Wednesday, September 28, 2011

Ability to Bring Claim Not Terminated by Administrative Dissolution

Ability to Bring Claim Not Terminated by Administrative Dissolution

In Petro Energy, Inc. v. Witham, No 2009-CA-002316-MR (Ky. App. Sept. 2, 2011) (Not To Be Published), the Court addressed the ability of an administratively dissolved corporation to bring a counter-claim.
In 1993 the Withams purchased from the Wilsons real property that was subject to a number of encumbrances, including Wilson’s promissory not in favor of Citizens Bank of Albany.  That note was later assigned to Petro Energy.  The Wilsons were the sole shareholders of Petro Energy.
In 2005 the Withams brought an action to determine what liens on the property were valid, to which Petro Energy answered, asserting its note and mortgage were valid and enforceable.  The trial court dismissed Petro energy’s claim, a determination that was reversed by the Court of Appeals. 
Although it requires some reading between the lines, it appears that the trial court dismissed Petro Energy’s claims on the grounds that it was dissolved, the Court of Appeals noting the Withram’s argument the an administratively dissolved corporation may not bring a counterclaim, citing in support 19 Am.Jur.2d Corporations § 2896. Rejecting this argument, the Court quoted portions of KRS § 271B.14-050, the statute defining what is (and is not) the effect of a corporation’s dissolution.   Specifically:
·                    A dissolved corporation continues its corporate existence and may:
·                    collect its assets;
·                    do every other act necessary to wind up and liquidate it business and affairs; and

·                    Dissolution does not:
·                    transfer title to the corporation’s property;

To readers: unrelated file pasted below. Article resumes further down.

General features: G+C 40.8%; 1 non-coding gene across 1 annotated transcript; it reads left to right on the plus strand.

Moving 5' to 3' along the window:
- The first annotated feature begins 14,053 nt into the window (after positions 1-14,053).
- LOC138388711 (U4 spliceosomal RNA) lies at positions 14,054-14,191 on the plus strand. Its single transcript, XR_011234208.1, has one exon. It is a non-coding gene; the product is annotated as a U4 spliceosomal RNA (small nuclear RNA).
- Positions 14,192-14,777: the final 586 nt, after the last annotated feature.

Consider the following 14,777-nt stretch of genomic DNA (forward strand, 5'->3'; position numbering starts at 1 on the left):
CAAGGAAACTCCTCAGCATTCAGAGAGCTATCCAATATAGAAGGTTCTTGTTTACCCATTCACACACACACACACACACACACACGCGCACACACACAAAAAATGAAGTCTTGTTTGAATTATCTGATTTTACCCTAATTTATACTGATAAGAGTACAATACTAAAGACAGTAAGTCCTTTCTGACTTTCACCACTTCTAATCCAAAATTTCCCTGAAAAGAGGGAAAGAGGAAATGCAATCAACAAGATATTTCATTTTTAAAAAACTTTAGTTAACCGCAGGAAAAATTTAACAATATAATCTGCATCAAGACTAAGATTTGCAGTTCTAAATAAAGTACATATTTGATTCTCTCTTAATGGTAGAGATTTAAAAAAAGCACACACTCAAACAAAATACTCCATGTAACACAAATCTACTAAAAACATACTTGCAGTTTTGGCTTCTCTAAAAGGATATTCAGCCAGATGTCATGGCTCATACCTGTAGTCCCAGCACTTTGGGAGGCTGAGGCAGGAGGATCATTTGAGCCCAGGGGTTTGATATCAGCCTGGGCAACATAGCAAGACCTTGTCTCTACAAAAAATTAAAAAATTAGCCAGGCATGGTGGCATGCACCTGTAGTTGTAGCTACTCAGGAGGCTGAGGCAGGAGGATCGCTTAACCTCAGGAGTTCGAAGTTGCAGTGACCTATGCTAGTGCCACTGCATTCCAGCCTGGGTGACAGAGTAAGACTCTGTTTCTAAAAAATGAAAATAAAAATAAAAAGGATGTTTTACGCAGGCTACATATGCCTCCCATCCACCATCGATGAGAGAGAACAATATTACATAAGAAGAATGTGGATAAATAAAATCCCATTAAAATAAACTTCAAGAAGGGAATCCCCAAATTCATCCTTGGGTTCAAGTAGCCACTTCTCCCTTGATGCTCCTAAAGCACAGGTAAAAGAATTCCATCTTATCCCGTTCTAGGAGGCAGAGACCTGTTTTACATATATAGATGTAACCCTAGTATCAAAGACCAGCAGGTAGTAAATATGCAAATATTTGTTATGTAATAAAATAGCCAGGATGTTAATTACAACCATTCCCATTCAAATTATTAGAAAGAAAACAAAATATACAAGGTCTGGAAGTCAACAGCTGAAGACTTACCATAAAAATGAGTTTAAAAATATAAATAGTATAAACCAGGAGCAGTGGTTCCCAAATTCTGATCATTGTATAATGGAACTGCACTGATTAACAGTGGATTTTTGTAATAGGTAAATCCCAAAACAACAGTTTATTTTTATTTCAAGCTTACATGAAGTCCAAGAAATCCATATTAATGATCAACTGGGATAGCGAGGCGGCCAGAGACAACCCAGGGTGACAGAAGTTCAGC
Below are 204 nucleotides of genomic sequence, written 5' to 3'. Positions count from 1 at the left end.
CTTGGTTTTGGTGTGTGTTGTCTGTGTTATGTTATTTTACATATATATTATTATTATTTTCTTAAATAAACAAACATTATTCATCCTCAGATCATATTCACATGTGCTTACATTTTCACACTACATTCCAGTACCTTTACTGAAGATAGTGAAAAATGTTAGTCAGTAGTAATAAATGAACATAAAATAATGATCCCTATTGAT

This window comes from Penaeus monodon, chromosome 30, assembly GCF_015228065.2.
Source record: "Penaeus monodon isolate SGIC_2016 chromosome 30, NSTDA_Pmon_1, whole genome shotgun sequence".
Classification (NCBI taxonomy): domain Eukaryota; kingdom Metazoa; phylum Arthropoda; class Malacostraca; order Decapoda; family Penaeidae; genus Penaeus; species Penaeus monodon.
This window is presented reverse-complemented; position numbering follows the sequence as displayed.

·                    prevent the commencement of actions by and against the corporation in its name; or
·                    terminate the authority of the registered agent.

At one time the common law directed that a corporation’s dissolution was its legal death (civiliter mortuus).  Dissolution transferred title of the corporation’s property, terminated its ability to sue or be sued, and as well terminated its debts.  See, e.g., 16A William Meade Fletcher, Fletcher Cyclopedia of the Law of Private Corporations § 8113.  These principles have been long abandoned, a fact recognized by Kentucky’s then highest court when it observed that the purpose of statutes providing for the extension of corporate existence after dissolution “is to abrogate the common law rules relative to the reversion of corporate real estate, escheat of its personal property, and the extinguishment of the debts owed by and to it.”  Greene v. Stevenson, 175 S.W.2d 519, 523-24 (Ky. 1943).
As the Court of Appeals correctly determined from its application of the current statutory formulae, a corporation, after dissolution, continues to exist as a corporation with the capacity to sue and be sued and to collect its assets.
It is worth wondering what may be the additional back-story on the status of Petro Energy.  Under Kentucky law, there exists no requirement that a corporation’s winding up and liquidation be completed within a set period of time.  Kentucky has also abolished any outer limit on seeking reinstatement after administrative dissolution.  See also Montague and Muehlenkamp, Kentucky Corporate Law Developments, 21 N. Ky. L. Rev. 413, 414 (1994).  Assuming Petro Energy has not acted to notify its creditors (KRS § 14A.7-030(1)(e)) and otherwise wind up, it could reinstate, an action that relates back to the administration dissolution with the effect that the dissolution “had never occurred.”  KRS § 14A.7-030(3).

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